Is humaning just a failed buzzword - or does it actually have longevity?

If you're paying attention to what's going on in marketing over the past week, you may well have heard of 'humaning'. Firstly, let me explain what this is.

Mondelēz International, the global snack food company with brands like Cadbury, Oreo and Philadelphia, have crafted a new concept aligned to their diversity and inclusion strategy called 'humaning'.

Here's the definition in their words:

"Humaning is a unique, consumer-centric approach to marketing that creates real, human connections with purpose, moving Mondelēz International beyond cautious, data-driven tactics, and uncovering what unites us all. We are no longer marketing to consumers, but creating connections with humans."


Now that to me is a mouthful and could do with an extra full stop/period to make more of an impact.


You can read more on their website, however the content has since disappeared due to the uproar it has caused. But those in the know can go to Wayback Archive - The Internet Archive and see the page that was archived. (Just to note, this is a free service like Wikipedia that is always looking for funding.) Here is the page for your reference: https://web.archive.org/web/20201112102335/https://www.mondelezinternational.com/News/New-Approach-to-Marketing-Humaning


Why has it caused such an uproar?

Since its launch, this new marketing strategy 'humaning' has been heavily criticized. While their intentions clearly came from a good place, it has gone down like a lead balloon facing criticism from the media, PR and marketing professionals and many on social media. I feel sorry for the people that bought into this new concept - we're all human and we've all had moments where we have a failed campaign or sent something out with an error etc. So, should we cut them some slack, or is 'humaning' just another failed buzzword fuelling the 'marketing is fluff' fire?


Mondelēz International chief marketing officer Martin Renaud has defended this new strategy. Ultimately he said that he expected some criticism but hoped people would look at what has been achieved so far and where can they accelerate the journey. He welcomes the criticism as a form of feedback, though they will continue to adopt this strategy and hope people will start to concentrate on 'why' they created the word - not what the word is.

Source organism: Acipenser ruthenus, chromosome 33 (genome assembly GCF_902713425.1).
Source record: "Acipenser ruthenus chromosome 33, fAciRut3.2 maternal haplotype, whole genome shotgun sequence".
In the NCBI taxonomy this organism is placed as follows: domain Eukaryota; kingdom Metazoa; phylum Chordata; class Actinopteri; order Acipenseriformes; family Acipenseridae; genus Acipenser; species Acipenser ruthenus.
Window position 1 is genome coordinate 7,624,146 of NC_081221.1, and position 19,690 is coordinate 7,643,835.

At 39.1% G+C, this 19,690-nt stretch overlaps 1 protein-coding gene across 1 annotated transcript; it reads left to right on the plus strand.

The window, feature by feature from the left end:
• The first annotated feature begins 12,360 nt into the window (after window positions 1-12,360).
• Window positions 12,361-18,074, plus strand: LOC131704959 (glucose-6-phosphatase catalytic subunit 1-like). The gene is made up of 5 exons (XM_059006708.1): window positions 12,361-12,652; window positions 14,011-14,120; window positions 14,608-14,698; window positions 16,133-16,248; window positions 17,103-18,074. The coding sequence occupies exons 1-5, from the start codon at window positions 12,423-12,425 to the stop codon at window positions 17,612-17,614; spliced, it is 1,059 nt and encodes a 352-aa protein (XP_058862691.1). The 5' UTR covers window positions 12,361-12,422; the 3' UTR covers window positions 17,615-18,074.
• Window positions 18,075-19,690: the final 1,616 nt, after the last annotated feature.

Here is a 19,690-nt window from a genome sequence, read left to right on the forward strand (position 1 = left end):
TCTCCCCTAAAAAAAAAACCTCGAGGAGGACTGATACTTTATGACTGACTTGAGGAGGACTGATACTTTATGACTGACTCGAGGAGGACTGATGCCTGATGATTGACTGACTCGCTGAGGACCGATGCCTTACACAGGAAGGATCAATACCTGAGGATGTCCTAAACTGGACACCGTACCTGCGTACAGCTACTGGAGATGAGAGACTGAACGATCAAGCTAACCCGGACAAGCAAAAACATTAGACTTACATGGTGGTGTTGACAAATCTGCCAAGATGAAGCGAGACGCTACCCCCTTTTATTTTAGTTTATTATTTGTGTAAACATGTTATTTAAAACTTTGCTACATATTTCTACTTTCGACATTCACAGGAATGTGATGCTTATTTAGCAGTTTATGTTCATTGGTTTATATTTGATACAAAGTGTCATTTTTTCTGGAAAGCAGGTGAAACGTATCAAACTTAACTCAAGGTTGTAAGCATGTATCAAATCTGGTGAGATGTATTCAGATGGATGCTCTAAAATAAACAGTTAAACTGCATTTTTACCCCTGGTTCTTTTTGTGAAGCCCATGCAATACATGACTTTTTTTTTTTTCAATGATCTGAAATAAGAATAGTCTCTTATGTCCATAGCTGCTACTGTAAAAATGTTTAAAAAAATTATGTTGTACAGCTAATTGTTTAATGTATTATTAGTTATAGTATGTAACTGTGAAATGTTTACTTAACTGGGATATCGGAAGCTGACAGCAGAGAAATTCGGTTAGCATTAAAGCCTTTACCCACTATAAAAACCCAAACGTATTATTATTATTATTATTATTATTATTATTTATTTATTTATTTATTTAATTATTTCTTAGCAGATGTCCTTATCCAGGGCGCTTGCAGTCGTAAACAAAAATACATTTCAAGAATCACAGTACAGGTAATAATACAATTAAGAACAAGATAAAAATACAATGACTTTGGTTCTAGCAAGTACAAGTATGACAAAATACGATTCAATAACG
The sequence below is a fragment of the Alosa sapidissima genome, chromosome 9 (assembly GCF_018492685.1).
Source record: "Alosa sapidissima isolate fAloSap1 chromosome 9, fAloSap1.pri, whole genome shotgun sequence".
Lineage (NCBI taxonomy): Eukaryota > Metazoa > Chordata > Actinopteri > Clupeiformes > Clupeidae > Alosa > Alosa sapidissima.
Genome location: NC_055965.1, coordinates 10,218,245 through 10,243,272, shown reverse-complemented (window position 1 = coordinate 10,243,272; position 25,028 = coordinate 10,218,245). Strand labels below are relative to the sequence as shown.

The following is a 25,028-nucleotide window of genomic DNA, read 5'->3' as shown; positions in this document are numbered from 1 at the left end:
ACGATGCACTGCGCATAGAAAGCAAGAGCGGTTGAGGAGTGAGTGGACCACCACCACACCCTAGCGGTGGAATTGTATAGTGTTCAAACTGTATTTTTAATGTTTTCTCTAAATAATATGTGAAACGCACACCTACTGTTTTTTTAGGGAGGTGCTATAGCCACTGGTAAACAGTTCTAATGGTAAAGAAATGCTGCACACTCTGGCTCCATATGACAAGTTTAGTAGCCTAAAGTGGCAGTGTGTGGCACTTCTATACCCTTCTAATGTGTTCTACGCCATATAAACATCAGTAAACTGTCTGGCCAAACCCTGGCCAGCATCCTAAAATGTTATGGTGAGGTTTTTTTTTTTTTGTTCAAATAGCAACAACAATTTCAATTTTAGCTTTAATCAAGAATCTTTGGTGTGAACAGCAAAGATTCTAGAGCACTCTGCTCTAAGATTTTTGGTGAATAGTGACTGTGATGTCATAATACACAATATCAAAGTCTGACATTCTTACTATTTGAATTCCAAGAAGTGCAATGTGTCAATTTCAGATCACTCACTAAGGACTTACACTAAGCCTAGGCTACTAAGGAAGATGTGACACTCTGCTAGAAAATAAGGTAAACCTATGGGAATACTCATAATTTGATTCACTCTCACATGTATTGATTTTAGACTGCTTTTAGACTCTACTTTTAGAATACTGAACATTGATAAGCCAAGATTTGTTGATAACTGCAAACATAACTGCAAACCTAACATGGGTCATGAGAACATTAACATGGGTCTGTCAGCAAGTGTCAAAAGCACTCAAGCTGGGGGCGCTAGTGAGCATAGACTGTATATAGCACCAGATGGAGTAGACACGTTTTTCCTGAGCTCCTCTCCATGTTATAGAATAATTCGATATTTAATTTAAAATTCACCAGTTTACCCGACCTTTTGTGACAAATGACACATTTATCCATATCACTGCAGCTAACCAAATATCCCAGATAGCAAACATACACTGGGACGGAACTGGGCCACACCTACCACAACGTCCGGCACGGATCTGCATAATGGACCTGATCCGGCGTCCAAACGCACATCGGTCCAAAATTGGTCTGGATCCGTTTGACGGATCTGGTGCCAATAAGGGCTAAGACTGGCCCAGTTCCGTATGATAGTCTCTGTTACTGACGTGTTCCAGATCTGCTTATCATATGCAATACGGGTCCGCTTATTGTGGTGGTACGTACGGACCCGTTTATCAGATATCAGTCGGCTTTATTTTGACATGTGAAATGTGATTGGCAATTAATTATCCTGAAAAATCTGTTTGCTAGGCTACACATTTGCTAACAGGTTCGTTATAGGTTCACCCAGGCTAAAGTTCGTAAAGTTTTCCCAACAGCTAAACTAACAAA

He goes on to say: "Humaning is when storytelling becomes storydoing." Now, I have a problem with this. Why take such a great concept like storytelling and try to spin into something new called 'storydoing'? I get what they are trying to achieve, with one being telling the story to someone and the other being those individuals actually taking action. But if they really understood storytelling, they'd know it was more than about action - it's about that feeling you get inside, the connection you feel, what resonates and what you do because of that. If anything, storydoing is just a part of storytelling. It's like saying when marketing becomes events. Events sits under the umbrella of marketing: events is part of the ideology of marketing.


When I first saw 'humaning' last week, it didn't resonate with me. I understood what it was trying to achieve in the grand scheme of things, but it just doesn't work for me and it left me feeling confused. I applaud them moving from a financially driven mindset to a consumer-centric one with human connection at their core. I like that their marketing team has four key areas of focus now: leading with purpose; making each product "right"; mastering creativity, and being digital-first. But humaning and storydoing.... no, not for me. Only yesterday someone mentioned to me that idea of marketing being fluffy - clearly as marketers, we know it's not, but how can we move away from that when we're creating buzzwords like this?


If you are interested in reading more, here are some additional sources:

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